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expert reaction to the report ‘Hooking the next generation: how the tobacco industry captures young customers’

Scientists react to a report published by the World Health Organisation looking at how the tobacco industry captures young customers.


Prof Nick Hopkinson, Professor of Respiratory Medicine, Imperial College London, said:

“Although vaping is much less harmful than smoking, and there is clear evidence from large randomised controlled trials that they can help smokers to quit, WHO is absolutely right to highlight the fact that the tobacco industry is aggressively marketing e-cigarettes to children and young people.

“This is completely unacceptable and governments around the world need to take steps to introduce and enforce regulations to stop this.

“It is unfortunate that back in 2021 the UK government voted down amendments that would have given it power to regulate marketing of e-cigarettes.  It also failed to introduce an excise tax on them, which the chancellor was advised to do last year.

“By calling a snap election, the Prime Minister has stopped the Tobacco and Vapes bill in its tracks.  This would raise age of sale to create a smokefree generation and get a grip on youth vaping.

“Whatever happens at the election, the next government will need to move swiftly to reintroduce these vital public health measures.”


Dr Sarah Jackson, Principal Research Fellow, UCL Tobacco and Alcohol Research Group, University College London, said:

“This report, and the accompanying press release, make claims that do not accurately reflect current evidence on e-cigarettes.

“The report suggests there is ‘insufficient evidence’ that e-cigarettes are effective in helping people to stop smoking. In fact, a Cochrane review on this topic (recognised worldwide as the highest standard in evidence-based healthcare) has concluded that there is ‘high-certainty evidence’ from randomised controlled trials that e-cigarettes increase quit rates compared to nicotine replacement therapy. The most recent version of this review included 88 trials with more than 27,000 participants. This finding is echoed by numerous observational studies that find people who try to quit smoking with an e-cigarette are around twice as likely to be successful in their quit attempt than those who try to quit without using e-cigarettes. In addition, population-level trends show that as more people try to quit smoking with e-cigarettes, the success rate of quit attempts increases.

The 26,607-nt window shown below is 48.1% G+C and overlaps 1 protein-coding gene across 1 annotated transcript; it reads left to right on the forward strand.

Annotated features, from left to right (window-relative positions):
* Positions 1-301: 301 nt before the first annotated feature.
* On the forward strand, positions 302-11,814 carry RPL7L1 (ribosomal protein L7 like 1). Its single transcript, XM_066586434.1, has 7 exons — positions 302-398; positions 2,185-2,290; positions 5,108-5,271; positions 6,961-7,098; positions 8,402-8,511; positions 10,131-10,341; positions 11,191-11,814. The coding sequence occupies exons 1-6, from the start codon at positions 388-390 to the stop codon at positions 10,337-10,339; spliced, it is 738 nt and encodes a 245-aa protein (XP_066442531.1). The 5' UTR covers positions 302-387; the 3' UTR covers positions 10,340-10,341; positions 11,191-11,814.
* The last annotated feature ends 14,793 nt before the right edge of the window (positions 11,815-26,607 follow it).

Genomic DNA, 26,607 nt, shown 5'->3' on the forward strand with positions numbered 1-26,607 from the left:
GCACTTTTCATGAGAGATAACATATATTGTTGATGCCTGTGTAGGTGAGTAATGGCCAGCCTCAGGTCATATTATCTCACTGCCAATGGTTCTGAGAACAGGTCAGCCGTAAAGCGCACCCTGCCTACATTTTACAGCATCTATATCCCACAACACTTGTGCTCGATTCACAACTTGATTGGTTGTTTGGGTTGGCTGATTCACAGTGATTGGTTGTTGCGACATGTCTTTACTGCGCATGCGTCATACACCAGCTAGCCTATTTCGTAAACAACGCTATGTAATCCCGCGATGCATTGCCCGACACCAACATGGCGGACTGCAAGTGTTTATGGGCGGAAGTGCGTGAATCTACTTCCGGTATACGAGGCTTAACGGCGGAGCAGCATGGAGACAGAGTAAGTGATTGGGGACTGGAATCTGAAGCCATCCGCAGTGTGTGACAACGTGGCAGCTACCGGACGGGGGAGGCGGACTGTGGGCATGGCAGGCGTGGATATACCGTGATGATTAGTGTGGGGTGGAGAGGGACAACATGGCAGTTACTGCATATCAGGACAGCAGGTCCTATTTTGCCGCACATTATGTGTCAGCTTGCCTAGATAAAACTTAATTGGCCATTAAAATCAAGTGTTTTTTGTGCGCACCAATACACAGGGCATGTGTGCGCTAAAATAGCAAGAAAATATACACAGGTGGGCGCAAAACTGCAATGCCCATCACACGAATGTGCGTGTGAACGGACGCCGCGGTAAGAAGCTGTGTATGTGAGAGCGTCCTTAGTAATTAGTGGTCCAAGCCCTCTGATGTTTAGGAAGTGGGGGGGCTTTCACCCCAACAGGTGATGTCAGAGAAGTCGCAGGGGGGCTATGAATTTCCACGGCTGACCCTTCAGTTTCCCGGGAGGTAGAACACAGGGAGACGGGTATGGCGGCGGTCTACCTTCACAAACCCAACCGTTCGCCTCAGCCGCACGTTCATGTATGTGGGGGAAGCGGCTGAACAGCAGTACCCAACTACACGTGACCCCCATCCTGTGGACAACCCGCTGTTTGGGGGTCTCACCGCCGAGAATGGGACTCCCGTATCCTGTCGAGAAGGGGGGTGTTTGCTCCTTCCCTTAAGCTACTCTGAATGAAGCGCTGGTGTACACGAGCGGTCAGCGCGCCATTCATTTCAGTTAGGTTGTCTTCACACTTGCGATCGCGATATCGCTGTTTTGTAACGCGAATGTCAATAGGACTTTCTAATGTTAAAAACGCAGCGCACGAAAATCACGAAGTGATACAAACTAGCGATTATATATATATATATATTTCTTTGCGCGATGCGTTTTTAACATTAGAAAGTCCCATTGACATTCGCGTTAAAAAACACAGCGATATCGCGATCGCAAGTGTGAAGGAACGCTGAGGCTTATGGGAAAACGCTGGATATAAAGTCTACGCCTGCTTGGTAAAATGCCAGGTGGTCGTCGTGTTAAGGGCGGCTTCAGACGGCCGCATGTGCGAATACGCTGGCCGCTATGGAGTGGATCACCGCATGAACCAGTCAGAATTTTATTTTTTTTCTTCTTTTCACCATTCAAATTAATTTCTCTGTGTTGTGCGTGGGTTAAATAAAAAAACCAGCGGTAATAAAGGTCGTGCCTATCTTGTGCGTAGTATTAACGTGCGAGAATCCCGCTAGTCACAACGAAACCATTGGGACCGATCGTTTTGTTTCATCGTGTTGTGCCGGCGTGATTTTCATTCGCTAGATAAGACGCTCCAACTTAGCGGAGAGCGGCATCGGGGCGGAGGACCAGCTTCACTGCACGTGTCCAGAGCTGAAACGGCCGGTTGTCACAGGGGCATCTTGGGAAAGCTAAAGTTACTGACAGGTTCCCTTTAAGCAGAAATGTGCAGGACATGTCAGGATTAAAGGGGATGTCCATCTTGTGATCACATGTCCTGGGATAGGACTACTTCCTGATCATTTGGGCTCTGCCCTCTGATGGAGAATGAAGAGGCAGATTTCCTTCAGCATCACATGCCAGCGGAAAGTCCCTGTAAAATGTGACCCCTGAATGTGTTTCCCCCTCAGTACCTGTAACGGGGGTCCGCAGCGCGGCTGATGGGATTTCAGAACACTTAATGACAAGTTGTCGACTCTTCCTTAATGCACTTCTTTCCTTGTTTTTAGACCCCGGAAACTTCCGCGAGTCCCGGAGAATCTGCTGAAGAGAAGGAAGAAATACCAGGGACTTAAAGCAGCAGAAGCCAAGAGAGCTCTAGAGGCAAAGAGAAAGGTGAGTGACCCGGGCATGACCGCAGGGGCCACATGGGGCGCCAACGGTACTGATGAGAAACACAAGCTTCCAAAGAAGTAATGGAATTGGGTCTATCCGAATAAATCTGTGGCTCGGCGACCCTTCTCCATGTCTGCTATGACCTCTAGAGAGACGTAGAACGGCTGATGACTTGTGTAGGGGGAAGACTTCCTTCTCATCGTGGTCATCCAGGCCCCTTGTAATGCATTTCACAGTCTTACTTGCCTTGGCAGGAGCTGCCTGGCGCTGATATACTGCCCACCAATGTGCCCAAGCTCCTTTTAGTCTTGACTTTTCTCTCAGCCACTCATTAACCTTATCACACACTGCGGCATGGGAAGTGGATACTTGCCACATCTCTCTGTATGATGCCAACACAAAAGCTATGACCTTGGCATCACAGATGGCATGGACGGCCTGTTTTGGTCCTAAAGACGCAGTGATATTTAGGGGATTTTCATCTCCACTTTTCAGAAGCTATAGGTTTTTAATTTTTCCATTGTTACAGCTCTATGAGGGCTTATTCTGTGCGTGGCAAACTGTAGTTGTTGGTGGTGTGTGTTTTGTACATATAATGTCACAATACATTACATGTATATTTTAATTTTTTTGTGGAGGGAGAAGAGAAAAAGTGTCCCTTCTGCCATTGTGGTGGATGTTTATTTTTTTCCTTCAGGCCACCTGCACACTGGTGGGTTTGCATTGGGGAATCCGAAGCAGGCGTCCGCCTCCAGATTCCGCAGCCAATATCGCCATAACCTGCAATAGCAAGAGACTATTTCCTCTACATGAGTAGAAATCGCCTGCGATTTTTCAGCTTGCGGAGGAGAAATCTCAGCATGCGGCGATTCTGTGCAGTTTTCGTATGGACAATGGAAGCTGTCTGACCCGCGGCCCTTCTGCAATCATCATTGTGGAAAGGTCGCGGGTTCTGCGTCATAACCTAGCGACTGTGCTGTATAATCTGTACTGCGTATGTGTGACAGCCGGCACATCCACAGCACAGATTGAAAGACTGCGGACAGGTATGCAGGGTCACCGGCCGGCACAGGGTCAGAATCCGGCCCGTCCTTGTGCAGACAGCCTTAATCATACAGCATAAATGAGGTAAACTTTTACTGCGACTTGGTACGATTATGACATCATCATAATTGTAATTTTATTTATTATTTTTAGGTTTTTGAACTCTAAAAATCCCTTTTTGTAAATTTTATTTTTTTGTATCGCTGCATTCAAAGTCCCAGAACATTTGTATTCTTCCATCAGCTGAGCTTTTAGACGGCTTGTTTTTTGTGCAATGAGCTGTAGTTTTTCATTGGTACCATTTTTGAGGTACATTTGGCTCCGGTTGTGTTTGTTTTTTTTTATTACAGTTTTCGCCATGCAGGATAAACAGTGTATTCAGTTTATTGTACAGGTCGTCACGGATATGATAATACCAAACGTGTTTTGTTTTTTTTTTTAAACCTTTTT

“The report also suggests it is misleading to suggest that e-cigarettes offer a form of harm reduction compared to smoking cigarettes. Large evidence reviews, conducted independent of industry, consistently conclude that while vaping is not risk-free, it poses only a small fraction of the risks of smoking tobacco.

“The press release states that ‘e-cigarette use increases conventional cigarette use, particularly among non-smoking youth’. That e-cigarettes are a gateway to smoking is a widespread concern, based on observational studies that show young people who vape are more likely to subsequently start smoking than those who do not. However, little evidence currently suggests this association is causal: just because vaping precedes smoking does not mean vaping causes smoking. If that were the case, we would expect to see declines in smoking decrease or reverse when rates of vaping increase. If anything, we currently see the opposite pattern: larger declines in smoking among age groups with greater increases in vaping.”



Hooking the next generation: how the tobacco industry captures young customers’, a report by the WHO was published at 15:00 UK time Thursday 23 May,



Declared interests

Prof Nick Hopkinson: “Nick Hopkinson is Chair of Action on Smoking and Health (ASH).”

Dr Sarah Jackson: I have no conflicts to declare.

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